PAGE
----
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Continuing with 'Heritage' - Bickerton Coppermine

23/10/20
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Sandstone Ridge Cheshire West

Many of our readers will be familiar with the distinctive landmark chimney stack of what was 'Bickerton Coppermine', near the A534 on Gallantry Bank.

The earliest records of mining at Gallantry Bank date back to the 1690s (during the reign of William and Mary), initially a little further east, in the area of woods just to the north of the Bickerton Poacher.

Letters to the mine owner (Sir Philip Egerton) from a mining engineer (Brandshagen) reveal that improvements of the workings were requested as were additions to the mining Rules and Regulations. The letters give a unique insight to the underground workings at Gallantry Bank Coppermine:

... For a wage of 2 shillings a week, the miners were to be summoned to work by the sound of a hammer on an iron plate and at 6am, after a prayer, descend a shaft of little more than a metre wide. At 11am the plate was to be struck again for a surprisingly generous lunch break until 1pm when they were to go back into the mine until 6pm. Thus they were expected to spend ten hours underground — in winter slightly less. No'one was to smoke a pipe down below: this was not particularly dangerous but it wasted time and brought a fine of 4p for every pipe (one sixth of the weekly wage). Health and Safety were not a priority: the main obsessions of Brandshagen were discipline and economy and he made a particular point of ensuring that, should any of the iron picks and other tools be broken, the miners had to return all the pieces for re-casting or face a fine. Every miner also had to account for the candles he took down to give him light. Even the unused remains of candles had to be returned subject to a fine ...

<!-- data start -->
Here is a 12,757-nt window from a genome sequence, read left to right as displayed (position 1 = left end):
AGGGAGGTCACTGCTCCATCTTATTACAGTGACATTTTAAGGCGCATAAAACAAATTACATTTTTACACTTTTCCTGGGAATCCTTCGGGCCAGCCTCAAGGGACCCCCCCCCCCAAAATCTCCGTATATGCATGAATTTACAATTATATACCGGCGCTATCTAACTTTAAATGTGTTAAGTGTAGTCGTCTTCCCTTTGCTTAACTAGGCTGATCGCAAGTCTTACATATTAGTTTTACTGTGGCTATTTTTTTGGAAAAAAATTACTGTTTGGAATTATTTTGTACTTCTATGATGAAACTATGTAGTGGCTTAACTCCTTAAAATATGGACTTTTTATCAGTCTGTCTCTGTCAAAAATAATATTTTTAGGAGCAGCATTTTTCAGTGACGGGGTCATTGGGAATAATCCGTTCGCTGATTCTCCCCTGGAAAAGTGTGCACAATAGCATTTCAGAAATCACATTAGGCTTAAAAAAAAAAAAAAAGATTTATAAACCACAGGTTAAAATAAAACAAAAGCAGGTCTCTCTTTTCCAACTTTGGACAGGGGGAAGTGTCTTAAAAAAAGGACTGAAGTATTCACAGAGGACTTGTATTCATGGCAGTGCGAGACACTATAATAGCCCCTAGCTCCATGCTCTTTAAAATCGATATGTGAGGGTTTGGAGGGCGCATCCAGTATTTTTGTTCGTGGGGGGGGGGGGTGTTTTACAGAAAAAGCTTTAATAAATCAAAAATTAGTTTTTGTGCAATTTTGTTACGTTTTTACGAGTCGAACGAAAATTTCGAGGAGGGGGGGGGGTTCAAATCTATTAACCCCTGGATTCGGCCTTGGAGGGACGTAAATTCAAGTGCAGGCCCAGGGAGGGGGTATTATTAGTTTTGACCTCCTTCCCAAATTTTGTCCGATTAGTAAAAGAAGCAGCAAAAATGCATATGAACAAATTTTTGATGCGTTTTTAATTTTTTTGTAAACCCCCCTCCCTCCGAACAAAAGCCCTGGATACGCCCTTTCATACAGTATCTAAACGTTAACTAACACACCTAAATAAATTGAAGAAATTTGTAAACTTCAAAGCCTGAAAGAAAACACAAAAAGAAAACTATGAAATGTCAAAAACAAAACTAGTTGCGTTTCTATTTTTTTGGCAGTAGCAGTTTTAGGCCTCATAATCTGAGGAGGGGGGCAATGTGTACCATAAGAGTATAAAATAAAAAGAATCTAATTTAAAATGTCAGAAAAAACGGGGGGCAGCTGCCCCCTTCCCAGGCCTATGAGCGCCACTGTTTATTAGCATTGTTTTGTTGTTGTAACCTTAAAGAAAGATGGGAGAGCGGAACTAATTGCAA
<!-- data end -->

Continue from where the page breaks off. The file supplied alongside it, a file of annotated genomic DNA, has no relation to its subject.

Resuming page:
The engine house chimney, a few mounds of overgrown spoil and the fenced-off depression of the mine shaft is all that remains of the copper mining industry along the Sandstone Ridge.

That said, we thought you would be interested in our 'That was Then' and 'This is Now' images.

For a very detailed account of the Bickerton Coppermine CLICK HERE

Thanks to Peter Winn and Nick Holmes for providing this copy.